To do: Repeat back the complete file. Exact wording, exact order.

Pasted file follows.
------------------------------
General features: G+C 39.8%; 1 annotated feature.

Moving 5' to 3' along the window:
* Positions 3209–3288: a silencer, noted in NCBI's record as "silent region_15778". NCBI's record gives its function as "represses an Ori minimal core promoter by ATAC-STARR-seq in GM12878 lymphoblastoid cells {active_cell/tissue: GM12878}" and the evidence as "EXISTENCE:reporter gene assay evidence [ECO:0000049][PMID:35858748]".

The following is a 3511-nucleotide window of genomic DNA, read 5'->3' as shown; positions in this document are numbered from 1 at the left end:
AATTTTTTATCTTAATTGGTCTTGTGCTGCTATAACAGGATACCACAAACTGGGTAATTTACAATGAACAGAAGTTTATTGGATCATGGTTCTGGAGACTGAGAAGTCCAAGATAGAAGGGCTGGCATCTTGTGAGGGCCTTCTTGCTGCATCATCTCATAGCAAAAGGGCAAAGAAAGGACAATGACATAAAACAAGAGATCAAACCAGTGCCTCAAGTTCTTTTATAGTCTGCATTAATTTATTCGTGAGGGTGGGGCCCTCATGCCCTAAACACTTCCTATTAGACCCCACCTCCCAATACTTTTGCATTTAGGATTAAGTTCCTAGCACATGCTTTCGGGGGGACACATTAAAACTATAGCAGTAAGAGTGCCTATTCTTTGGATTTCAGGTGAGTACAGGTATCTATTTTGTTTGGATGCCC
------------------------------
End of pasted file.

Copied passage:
General features: G+C 39.8%; 1 annotated feature.

Moving 5' to 3' along the window:
* Positions 3209–3288: a silencer, noted in NCBI's record as "silent region_15778". NCBI's record gives its function as "represses an Ori minimal core promoter by ATAC-STARR-seq in GM12878 lymphoblastoid cells {active_cell/tissue: GM12878}" and the evidence as "EXISTENCE:reporter gene assay evidence [ECO:0000049][PMID:35858748]".

The following is a 3511-nucleotide window of genomic DNA, read 5'->3' as shown; positions in this document are numbered from 1 at the left end:
AATTTTTTATCTTAATTGGTCTTGTGCTGCTATAACAGGATACCACAAACTGGGTAATTTACAATGAACAGAAGTTTATTGGATCATGGTTCTGGAGACTGAGAAGTCCAAGATAGAAGGGCTGGCATCTTGTGAGGGCCTTCTTGCTGCATCATCTCATAGCAAAAGGGCAAAGAAAGGACAATGACATAAAACAAGAGATCAAACCAGTGCCTCAAGTTCTTTTATAGTCTGCATTAATTTATTCGTGAGGGTGGGGCCCTCATGCCCTAAACACTTCCTATTAGACCCCACCTCCCAATACTTTTGCATTTAGGATTAAGTTCCTAGCACATGCTTTCGGGGGGACACATTAAAACTATAGCAGTAAGAGTGCCTATTCTTTGGATTTCAGGTGAGTACAGGTATCTATTTTGTTTGGATGCCC